My darling friend longs for laughter which once was a daily ritual… and I feel he should have it! Having recently learned from my financial planner that I can collect a monthly income from my IRA without penalty, until I turn 59, I asked my friend his age. He declared that he had never shared his true age with anyone, but then confessed that he is already at an age where he can collect those funds, as well as social security. Further, he noted that his mortgage is paid in full. In other words, the only reason for him to sacrifice his valuable time to a corporation is for the fear of requiring health care. One of the important notes within my end of life doula studies is about the blessing of hospice care. I’m pretty sure that this is the one good thing to come from my friend’s prognosis… when one is given six months to live, they automatically qualify for hospice care. I think people fear engaging such care because it might feel like a statement to the universe that they are giving up on life. I wholly disagree. Consider that one might engage hospice for the care that is their right to receive, while living in one of the wealthiest countries on the planet, and then set out to defy the prognosis of one’s disease. Hospice will see you reach the six month mark, and adjust their sails to get you all the way home when the time is right.
So, I have challenged my soulmate to go home and do his research… and then to make himself his own priority. His husband is already doing so. My friend worries that he dotes too much. He is blessed to have a partner who wants to be sure that he is comfortable, that he is well-fed, that he feels loved and cherished at every moment of every day. With tears in my eyes, I assured my friend that I would give anything to have that kind of love in my life… and begged him to let go and receive it… to be saturated and enveloped by it. I told him that when he retires, he won’t be coming to my city for work anymore… so I would simply have to come to him. I am looking forward to that celebration, in his home town, one day very soon. He has important work ahead of him, and that current job doesn’t deserve him. His number one careholder, however, totally deserves every ounce of his energy, every moment of his valuable time, every rise of his laughter, and the blessing of being of service to the one person on this planet that he holds most dear, for all of his remaining days upon the earth – be they long or few.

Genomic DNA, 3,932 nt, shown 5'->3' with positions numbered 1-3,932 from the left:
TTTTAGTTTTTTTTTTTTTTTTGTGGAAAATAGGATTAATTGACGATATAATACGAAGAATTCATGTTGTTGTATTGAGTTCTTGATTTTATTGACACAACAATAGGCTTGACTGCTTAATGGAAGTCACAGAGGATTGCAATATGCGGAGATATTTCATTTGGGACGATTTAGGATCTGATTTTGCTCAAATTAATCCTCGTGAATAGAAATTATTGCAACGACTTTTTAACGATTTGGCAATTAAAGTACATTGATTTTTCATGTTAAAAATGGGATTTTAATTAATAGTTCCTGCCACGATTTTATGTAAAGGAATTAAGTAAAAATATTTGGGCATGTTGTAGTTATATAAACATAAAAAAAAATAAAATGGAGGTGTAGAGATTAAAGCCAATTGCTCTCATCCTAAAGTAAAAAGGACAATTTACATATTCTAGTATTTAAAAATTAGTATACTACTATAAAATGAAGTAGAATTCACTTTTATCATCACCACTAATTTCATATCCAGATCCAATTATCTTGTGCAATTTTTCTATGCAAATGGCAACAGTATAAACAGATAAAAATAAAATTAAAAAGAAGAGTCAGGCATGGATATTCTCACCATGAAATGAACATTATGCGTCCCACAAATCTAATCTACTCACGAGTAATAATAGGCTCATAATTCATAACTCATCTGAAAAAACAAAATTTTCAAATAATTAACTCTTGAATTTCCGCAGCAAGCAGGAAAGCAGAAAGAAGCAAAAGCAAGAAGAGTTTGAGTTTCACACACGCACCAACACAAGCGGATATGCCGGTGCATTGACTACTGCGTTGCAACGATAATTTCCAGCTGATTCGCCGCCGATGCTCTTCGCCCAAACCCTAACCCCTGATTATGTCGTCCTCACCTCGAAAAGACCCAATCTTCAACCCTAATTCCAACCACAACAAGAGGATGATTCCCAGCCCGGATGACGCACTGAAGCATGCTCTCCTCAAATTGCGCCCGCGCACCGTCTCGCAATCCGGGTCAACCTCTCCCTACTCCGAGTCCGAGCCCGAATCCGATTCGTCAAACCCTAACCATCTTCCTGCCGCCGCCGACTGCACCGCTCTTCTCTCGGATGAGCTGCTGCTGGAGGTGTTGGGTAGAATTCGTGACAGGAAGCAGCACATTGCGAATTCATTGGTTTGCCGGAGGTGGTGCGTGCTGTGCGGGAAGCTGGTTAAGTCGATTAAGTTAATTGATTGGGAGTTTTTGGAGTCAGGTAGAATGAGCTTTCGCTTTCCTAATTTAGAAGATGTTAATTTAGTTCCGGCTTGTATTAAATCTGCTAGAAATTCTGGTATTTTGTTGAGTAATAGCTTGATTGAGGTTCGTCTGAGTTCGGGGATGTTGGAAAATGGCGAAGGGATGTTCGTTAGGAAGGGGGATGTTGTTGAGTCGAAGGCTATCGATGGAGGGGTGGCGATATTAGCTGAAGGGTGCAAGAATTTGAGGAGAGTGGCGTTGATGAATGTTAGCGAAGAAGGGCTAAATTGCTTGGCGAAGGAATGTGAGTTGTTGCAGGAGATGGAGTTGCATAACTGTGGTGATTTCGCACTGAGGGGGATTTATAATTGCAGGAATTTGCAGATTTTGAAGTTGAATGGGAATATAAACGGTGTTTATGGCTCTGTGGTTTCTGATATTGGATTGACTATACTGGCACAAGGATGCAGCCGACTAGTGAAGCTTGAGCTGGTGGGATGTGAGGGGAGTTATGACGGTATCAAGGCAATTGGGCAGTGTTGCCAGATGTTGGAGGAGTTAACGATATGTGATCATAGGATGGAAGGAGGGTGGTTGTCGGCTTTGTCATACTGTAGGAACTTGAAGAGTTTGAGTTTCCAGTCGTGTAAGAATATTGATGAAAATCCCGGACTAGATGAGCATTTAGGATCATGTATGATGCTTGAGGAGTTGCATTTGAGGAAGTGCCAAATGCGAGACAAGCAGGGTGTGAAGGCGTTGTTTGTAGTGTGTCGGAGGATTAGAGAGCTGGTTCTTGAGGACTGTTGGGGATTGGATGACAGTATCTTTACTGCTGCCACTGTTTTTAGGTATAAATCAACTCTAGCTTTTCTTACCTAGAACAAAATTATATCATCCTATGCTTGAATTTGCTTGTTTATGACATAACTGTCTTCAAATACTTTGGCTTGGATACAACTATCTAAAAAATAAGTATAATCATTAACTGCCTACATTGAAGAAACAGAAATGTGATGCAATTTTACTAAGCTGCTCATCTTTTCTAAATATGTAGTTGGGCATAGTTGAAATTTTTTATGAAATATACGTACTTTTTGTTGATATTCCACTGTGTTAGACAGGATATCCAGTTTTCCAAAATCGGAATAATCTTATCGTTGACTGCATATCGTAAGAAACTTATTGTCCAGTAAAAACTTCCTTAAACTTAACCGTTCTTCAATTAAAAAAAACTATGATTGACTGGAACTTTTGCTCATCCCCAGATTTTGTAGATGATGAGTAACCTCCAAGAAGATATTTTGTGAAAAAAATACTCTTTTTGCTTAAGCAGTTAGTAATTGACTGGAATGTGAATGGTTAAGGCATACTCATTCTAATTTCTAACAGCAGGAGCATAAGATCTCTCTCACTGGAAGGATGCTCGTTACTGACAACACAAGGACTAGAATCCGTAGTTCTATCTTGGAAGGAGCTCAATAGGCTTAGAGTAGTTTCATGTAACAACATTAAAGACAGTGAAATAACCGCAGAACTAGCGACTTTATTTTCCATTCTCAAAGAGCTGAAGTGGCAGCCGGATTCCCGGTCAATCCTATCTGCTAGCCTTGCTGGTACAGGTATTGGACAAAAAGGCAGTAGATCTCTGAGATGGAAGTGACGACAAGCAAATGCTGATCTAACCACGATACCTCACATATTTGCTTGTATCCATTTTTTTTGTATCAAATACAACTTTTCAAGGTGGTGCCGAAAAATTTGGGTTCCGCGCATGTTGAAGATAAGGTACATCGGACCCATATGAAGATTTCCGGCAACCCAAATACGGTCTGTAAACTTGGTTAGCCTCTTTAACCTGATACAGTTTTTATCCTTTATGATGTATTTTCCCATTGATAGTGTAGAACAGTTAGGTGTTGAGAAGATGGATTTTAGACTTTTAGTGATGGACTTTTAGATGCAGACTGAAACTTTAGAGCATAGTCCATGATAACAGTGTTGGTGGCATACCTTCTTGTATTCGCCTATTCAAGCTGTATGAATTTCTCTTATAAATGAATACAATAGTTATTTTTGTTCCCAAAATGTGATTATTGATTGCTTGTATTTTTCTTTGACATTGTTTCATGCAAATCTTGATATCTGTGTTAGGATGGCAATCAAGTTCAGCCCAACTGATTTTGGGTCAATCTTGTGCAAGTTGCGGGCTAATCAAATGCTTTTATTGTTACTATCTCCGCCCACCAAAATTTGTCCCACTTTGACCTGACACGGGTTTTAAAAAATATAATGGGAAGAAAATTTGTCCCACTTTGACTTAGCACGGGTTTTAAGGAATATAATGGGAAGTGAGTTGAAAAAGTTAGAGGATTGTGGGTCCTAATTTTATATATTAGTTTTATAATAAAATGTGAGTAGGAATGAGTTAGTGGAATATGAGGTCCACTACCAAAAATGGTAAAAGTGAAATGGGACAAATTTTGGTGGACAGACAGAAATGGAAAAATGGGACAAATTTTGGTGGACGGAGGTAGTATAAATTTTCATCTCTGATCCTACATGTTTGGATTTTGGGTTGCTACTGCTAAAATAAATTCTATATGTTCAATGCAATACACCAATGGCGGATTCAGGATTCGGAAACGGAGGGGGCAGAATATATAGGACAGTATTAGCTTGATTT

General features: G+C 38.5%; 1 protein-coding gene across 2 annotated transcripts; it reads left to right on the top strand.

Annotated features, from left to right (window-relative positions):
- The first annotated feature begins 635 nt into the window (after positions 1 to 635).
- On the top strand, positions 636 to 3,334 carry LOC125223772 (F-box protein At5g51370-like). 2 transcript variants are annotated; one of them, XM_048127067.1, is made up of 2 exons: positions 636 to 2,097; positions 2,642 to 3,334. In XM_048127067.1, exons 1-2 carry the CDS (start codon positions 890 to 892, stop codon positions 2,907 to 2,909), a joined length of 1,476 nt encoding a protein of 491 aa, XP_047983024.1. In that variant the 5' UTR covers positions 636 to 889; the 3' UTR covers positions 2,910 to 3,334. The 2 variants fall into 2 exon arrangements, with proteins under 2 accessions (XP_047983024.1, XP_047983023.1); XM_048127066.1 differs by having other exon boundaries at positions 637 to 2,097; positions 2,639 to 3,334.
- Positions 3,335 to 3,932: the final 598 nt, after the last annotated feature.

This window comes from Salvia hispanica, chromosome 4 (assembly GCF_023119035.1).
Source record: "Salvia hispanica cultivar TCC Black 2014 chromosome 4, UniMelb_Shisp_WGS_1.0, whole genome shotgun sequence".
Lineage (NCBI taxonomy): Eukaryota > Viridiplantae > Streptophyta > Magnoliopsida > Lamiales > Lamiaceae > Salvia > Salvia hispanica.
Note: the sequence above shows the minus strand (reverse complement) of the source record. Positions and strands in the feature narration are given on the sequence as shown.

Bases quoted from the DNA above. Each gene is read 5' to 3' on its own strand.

My soulmate tells me that each time he sees me, he is filled with renewal and hope, as I provide sustenance to ponder. The funny thing is, were it not for his presence in my life, none of this wisdom would have been available to me. Had my empathic heart not been introduced to his courageous soul, the past year of my life might not have been spent in deep contemplation of my own joy and happiness. It was that conversation in February that led to awareness of end of life doula study, and though I still am unsure of where this path will lead, I know for certain that learning more about death has taught me way more about life. It is meant to be filled with love, light, laughter, and joy… and when there is suffering… it is meant to be honored, comforted, and held in reverence.
Now, if you’ll excuse me… I am off to research flights to the other corner of the country. Celebration awaits… and I have to develop a word that means more than grateful.